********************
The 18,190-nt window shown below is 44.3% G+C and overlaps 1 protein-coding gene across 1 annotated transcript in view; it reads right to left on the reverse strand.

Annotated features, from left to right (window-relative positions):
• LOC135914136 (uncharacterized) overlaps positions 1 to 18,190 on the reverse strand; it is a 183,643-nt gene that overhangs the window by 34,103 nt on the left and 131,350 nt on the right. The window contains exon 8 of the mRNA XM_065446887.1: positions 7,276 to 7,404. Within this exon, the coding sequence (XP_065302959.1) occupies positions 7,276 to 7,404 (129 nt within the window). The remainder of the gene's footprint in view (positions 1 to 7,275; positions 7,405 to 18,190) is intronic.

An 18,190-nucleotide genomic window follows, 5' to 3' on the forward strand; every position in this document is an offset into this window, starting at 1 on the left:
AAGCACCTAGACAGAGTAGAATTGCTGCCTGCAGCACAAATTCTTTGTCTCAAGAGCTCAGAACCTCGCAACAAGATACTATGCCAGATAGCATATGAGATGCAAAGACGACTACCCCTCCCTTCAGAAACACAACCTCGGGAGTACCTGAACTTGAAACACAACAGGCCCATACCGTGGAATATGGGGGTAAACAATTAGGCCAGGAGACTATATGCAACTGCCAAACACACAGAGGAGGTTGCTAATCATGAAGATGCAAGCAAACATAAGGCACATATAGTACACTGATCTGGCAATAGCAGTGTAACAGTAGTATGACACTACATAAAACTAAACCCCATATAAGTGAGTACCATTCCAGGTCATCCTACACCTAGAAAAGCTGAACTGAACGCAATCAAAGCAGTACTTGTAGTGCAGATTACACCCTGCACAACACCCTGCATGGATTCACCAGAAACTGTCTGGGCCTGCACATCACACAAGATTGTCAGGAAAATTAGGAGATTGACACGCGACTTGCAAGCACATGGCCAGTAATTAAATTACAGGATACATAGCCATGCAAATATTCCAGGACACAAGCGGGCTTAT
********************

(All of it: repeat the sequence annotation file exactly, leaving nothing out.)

The 18,190-nt window shown below is 44.3% G+C and overlaps 1 protein-coding gene across 1 annotated transcript in view; it reads right to left on the reverse strand.

Annotated features, from left to right (window-relative positions):
• LOC135914136 (uncharacterized) overlaps positions 1 to 18,190 on the reverse strand; it is a 183,643-nt gene that overhangs the window by 34,103 nt on the left and 131,350 nt on the right. The window contains exon 8 of the mRNA XM_065446887.1: positions 7,276 to 7,404. Within this exon, the coding sequence (XP_065302959.1) occupies positions 7,276 to 7,404 (129 nt within the window). The remainder of the gene's footprint in view (positions 1 to 7,275; positions 7,405 to 18,190) is intronic.

An 18,190-nucleotide genomic window follows, 5' to 3' on the forward strand; every position in this document is an offset into this window, starting at 1 on the left:
AAGCACCTAGACAGAGTAGAATTGCTGCCTGCAGCACAAATTCTTTGTCTCAAGAGCTCAGAACCTCGCAACAAGATACTATGCCAGATAGCATATGAGATGCAAAGACGACTACCCCTCCCTTCAGAAACACAACCTCGGGAGTACCTGAACTTGAAACACAACAGGCCCATACCGTGGAATATGGGGGTAAACAATTAGGCCAGGAGACTATATGCAACTGCCAAACACACAGAGGAGGTTGCTAATCATGAAGATGCAAGCAAACATAAGGCACATATAGTACACTGATCTGGCAATAGCAGTGTAACAGTAGTATGACACTACATAAAACTAAACCCCATATAAGTGAGTACCATTCCAGGTCATCCTACACCTAGAAAAGCTGAACTGAACGCAATCAAAGCAGTACTTGTAGTGCAGATTACACCCTGCACAACACCCTGCATGGATTCACCAGAAACTGTCTGGGCCTGCACATCACACAAGATTGTCAGGAAAATTAGGAGATTGACACGCGACTTGCAAGCACATGGCCAGTAATTAAATTACAGGATACATAGCCATGCAAATATTCCAGGACACAAGCGGGCTTAT